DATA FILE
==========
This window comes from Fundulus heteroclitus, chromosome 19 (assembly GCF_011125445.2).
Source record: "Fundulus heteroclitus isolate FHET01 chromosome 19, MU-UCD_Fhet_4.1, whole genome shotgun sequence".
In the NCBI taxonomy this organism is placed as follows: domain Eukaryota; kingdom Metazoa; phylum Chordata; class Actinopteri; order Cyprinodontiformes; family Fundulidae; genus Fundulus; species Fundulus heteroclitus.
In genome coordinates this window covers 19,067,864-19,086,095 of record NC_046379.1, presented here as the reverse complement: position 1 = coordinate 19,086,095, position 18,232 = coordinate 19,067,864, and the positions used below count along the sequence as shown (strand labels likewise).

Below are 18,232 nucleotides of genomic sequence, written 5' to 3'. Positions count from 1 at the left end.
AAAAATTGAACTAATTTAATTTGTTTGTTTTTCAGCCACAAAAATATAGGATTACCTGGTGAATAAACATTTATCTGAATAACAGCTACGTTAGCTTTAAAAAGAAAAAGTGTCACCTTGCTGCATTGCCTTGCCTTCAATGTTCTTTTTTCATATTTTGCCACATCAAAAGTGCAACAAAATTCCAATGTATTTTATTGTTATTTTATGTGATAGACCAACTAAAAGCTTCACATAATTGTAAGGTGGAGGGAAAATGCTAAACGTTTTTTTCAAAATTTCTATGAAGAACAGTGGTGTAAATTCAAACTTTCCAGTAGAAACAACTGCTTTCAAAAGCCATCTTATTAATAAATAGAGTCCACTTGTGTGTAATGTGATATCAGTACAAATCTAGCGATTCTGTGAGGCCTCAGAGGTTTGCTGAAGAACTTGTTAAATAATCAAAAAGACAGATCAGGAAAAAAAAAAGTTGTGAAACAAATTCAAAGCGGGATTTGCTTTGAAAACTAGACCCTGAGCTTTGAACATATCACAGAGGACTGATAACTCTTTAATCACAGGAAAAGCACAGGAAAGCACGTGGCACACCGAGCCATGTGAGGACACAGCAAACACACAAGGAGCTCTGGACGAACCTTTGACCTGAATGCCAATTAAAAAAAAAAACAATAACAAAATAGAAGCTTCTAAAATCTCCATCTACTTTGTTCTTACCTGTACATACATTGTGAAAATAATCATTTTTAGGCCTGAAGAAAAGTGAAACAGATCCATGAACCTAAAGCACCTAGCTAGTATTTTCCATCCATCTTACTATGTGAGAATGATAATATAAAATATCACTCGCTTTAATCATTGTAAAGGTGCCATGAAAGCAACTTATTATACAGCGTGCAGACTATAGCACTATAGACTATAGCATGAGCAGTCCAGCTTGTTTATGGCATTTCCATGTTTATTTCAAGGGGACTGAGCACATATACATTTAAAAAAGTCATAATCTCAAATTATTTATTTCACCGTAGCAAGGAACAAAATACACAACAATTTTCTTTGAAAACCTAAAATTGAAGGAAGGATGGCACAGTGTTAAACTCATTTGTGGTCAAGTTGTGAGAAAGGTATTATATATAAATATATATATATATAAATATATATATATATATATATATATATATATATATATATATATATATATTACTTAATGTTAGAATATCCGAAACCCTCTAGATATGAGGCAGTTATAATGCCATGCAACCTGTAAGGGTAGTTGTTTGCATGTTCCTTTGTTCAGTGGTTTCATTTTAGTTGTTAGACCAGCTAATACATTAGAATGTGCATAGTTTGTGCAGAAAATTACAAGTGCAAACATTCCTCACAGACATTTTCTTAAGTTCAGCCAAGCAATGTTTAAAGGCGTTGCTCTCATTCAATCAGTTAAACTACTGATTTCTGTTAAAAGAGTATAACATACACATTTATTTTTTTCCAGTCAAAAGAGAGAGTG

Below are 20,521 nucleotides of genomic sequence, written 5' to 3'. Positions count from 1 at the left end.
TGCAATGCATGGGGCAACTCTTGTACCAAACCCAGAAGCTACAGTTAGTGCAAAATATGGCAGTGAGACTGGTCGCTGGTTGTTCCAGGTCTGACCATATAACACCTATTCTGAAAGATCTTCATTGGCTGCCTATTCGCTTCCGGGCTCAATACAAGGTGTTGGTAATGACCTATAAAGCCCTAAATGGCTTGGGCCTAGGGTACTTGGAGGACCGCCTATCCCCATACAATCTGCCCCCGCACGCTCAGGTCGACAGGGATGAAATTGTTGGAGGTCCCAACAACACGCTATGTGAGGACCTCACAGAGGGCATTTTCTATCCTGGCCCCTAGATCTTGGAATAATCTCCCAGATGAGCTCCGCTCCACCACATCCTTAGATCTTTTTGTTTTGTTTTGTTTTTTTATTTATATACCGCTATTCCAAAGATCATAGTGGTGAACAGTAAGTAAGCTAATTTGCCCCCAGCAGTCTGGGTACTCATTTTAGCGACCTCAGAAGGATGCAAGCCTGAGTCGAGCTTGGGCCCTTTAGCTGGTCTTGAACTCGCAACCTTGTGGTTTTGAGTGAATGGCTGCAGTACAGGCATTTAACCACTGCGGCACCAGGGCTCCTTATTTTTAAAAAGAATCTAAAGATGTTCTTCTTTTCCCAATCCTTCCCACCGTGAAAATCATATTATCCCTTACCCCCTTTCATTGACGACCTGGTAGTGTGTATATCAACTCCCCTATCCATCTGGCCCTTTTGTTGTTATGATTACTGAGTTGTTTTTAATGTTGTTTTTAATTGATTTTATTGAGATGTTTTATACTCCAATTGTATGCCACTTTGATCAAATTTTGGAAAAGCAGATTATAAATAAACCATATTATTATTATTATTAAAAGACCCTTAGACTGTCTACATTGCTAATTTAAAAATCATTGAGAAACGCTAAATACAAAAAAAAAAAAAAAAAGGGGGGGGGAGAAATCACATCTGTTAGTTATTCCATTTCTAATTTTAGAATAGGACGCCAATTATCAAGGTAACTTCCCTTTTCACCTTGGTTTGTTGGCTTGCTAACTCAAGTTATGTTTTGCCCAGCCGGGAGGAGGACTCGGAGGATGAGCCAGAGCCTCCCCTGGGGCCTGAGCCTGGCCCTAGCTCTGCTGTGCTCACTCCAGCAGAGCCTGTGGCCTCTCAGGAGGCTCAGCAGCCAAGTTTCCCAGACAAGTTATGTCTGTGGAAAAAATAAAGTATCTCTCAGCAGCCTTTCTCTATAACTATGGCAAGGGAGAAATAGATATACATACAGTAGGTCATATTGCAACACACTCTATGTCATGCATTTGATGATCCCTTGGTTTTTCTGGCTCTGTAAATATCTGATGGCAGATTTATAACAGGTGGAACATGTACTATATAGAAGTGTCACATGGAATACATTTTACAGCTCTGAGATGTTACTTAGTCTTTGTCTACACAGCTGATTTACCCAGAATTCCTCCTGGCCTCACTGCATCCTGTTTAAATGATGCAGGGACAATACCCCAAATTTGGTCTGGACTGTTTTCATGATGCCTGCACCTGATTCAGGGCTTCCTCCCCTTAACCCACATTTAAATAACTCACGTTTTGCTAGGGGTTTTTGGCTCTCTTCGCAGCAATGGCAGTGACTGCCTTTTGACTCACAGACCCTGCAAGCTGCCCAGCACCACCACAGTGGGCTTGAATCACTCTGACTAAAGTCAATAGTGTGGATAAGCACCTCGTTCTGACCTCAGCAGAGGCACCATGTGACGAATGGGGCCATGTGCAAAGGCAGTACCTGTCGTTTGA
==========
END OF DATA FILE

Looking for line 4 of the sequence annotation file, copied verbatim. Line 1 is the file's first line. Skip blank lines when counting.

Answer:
In genome coordinates this window covers 19,067,864-19,086,095 of record NC_046379.1, presented here as the reverse complement: position 1 = coordinate 19,086,095, position 18,232 = coordinate 19,067,864, and the positions used below count along the sequence as shown (strand labels likewise).